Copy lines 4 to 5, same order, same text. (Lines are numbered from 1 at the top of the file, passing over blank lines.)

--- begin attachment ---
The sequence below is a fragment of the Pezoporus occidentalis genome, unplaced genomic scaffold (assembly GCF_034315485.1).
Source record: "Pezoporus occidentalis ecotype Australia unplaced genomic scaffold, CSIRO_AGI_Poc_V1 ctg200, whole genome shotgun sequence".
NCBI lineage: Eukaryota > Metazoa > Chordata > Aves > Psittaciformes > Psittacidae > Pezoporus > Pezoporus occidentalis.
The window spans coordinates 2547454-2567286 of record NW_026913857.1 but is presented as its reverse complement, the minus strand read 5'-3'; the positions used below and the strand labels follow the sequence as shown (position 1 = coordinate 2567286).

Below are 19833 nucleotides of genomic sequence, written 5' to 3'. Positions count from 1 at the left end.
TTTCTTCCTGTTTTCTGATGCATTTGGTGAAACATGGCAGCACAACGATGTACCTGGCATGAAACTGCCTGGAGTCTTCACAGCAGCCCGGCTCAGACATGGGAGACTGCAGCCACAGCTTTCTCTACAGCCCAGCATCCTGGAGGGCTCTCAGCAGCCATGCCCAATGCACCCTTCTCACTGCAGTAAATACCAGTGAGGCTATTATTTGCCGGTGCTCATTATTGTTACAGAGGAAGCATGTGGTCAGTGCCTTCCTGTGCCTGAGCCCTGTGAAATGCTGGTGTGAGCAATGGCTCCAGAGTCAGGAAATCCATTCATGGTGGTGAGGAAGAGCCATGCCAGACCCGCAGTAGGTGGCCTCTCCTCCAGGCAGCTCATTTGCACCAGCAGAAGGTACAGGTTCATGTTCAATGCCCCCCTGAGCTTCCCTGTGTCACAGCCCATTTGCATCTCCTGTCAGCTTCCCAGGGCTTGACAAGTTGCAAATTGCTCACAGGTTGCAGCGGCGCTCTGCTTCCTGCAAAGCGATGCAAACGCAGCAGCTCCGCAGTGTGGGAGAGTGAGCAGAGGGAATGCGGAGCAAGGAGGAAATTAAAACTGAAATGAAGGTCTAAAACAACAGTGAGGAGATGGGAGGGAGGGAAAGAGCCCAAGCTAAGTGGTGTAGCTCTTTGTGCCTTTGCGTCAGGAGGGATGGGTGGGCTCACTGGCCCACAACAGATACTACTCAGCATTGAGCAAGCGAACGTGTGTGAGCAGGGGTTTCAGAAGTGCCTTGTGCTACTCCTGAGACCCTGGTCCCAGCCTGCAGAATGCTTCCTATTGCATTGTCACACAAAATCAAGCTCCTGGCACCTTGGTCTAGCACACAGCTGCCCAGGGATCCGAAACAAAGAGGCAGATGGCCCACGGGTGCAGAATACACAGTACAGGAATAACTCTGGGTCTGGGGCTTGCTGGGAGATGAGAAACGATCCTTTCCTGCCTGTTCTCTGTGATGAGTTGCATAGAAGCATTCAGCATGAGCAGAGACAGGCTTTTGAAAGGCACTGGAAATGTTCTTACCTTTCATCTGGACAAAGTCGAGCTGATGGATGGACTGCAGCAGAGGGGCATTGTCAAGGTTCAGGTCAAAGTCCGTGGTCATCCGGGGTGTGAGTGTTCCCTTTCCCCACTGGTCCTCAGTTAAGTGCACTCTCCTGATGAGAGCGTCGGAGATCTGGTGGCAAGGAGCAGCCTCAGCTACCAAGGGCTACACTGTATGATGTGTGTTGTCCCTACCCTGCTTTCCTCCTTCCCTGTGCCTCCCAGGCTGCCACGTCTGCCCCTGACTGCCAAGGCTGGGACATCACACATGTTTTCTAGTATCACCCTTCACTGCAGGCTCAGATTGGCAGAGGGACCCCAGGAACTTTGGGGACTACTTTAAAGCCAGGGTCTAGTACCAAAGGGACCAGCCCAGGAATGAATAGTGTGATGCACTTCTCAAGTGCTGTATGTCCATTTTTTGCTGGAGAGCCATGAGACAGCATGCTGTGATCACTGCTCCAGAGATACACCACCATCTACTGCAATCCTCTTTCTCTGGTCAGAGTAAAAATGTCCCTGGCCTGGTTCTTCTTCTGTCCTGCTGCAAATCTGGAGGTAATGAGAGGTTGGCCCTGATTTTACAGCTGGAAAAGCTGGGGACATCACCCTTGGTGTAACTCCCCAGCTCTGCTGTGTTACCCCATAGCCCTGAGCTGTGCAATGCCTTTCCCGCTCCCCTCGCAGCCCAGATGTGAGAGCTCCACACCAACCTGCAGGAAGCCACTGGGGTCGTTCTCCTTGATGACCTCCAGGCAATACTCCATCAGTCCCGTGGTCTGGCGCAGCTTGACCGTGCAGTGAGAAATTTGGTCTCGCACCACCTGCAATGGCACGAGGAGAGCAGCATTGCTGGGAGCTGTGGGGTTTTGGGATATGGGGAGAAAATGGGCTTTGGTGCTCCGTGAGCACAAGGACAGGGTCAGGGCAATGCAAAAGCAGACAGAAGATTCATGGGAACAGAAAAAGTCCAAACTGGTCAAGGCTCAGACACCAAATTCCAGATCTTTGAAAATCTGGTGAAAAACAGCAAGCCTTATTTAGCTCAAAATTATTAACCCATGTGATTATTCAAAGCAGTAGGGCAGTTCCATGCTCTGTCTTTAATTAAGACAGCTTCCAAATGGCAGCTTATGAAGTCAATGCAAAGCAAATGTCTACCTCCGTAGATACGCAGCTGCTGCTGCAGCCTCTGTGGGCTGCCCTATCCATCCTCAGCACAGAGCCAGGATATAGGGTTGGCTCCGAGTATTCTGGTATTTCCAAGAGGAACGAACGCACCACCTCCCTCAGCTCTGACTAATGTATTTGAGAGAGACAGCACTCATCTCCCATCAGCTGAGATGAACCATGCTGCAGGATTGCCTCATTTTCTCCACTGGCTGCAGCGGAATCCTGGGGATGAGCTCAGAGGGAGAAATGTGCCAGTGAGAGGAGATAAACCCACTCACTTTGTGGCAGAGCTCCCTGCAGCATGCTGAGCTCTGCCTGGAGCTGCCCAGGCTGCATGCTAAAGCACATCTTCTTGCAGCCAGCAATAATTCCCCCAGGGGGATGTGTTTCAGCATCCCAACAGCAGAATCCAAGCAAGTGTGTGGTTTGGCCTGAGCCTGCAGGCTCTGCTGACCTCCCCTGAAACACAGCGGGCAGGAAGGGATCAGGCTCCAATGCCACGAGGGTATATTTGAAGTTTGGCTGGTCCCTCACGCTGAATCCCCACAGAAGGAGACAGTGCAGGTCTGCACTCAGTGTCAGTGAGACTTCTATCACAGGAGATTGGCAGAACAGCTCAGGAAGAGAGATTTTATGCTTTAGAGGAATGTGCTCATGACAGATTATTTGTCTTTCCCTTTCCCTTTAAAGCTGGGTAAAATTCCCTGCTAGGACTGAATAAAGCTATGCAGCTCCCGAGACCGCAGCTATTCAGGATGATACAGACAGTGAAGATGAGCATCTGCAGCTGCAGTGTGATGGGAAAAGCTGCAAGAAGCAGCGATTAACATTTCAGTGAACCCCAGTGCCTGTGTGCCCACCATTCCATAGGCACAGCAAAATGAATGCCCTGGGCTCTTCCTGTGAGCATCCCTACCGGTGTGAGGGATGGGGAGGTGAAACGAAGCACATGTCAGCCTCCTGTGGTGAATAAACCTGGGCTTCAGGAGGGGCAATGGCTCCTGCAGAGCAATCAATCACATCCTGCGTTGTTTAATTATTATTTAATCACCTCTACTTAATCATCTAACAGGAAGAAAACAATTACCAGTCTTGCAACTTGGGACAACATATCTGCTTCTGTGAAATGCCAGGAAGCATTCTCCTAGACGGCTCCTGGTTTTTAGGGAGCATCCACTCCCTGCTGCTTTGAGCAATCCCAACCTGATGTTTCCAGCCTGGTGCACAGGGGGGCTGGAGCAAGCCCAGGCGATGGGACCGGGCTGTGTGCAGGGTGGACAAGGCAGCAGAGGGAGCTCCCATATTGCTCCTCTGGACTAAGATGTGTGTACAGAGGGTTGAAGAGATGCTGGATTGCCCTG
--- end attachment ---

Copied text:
The window spans coordinates 2547454-2567286 of record NW_026913857.1 but is presented as its reverse complement, the minus strand read 5'-3'; the positions used below and the strand labels follow the sequence as shown (position 1 = coordinate 2567286).

Below are 19833 nucleotides of genomic sequence, written 5' to 3'. Positions count from 1 at the left end.